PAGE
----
Will Jobs Be Impacted?
Shrimp Case Could Seriously Hurt U.S. Jobs
The Consuming Industries Trade Action Coalition (CITAC)/American Seafood Distributors Association (ASDA) Shrimp Task Force opposes the shrimp antidumping petitions because they will do nothing to help the domestic shrimp industry. Instead, the petitions will limit American consumers' access to reasonably priced shrimp and damage shrimp consuming industries. This means that efforts to “protect” the domestic shrimp industry from global competition and “save” jobs will have the “unintended consequence” of hurting far more American jobs in the consuming sector. U.S. trade remedy laws were never intended to hurt American workers.
Imported shrimp accounts for almost 90% of a rapidly-growing American shrimp market. Imports are important because U.S. shrimp production is limited by nature: U.S. fishermen catch shrimp in open waters using boats and nets rather than raising it on aquaculture farms. Open water "shrimping" is less efficient, less predictable, and far more expensive than aquaculture, used by countries that export shrimp to the United States.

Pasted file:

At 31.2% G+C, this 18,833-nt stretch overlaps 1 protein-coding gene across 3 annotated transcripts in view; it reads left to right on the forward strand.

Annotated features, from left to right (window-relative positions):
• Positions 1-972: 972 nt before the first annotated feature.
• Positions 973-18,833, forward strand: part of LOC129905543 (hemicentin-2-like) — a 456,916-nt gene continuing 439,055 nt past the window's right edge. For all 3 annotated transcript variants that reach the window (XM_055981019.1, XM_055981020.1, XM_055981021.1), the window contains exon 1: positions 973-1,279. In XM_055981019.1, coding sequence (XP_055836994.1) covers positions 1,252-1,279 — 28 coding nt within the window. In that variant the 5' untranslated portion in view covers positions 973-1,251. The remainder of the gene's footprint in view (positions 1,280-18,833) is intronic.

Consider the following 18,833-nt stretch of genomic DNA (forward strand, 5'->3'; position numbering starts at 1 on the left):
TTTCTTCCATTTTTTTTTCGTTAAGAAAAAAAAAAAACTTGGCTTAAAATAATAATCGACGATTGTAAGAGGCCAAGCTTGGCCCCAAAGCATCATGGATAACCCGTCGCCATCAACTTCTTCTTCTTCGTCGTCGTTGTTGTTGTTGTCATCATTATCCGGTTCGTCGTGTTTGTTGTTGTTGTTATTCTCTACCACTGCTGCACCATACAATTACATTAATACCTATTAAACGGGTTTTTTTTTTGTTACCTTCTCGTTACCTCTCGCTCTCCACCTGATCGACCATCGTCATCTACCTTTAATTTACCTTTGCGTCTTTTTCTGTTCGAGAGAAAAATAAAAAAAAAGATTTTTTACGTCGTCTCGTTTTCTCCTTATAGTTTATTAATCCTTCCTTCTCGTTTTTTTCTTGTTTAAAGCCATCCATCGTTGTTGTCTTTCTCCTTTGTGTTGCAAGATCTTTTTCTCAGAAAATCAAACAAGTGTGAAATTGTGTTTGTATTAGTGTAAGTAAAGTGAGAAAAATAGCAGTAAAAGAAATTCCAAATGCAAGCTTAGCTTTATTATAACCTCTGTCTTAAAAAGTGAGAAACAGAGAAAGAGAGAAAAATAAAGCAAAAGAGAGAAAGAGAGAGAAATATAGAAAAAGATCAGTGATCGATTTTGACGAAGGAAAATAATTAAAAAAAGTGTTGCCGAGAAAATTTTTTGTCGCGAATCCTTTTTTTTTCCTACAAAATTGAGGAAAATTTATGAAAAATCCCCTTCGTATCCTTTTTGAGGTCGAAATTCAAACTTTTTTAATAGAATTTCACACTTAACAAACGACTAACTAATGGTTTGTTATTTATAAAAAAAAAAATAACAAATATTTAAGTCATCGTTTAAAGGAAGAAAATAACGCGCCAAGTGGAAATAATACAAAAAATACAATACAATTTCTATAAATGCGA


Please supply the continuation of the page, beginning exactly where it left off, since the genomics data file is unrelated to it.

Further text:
The antidumping petitions propose to tax the vast majority of American shrimp imports. Imports from the six targeted countries in the trade case account for approximately 72% percent of U.S. shrimp imports.
interactive map. View
In total, the domestic shrimp industry accounts for only about 13,000 jobs (based on the U.S. International Trade Commission's 2002 data). In stark contrast, more than 250,000 U.S. jobs are linked to shrimp consumption. Far more U.S. jobs would be adversely affected by the imposition of duties in this investigation than would benefit from those duties.
For every one job in the US shrimp-producing industry, there are 20 other US shrimp processing or distributing jobs. Higher prices for shrimp will cause some of these jobs to disappear, and the take-home pay of others to suffer.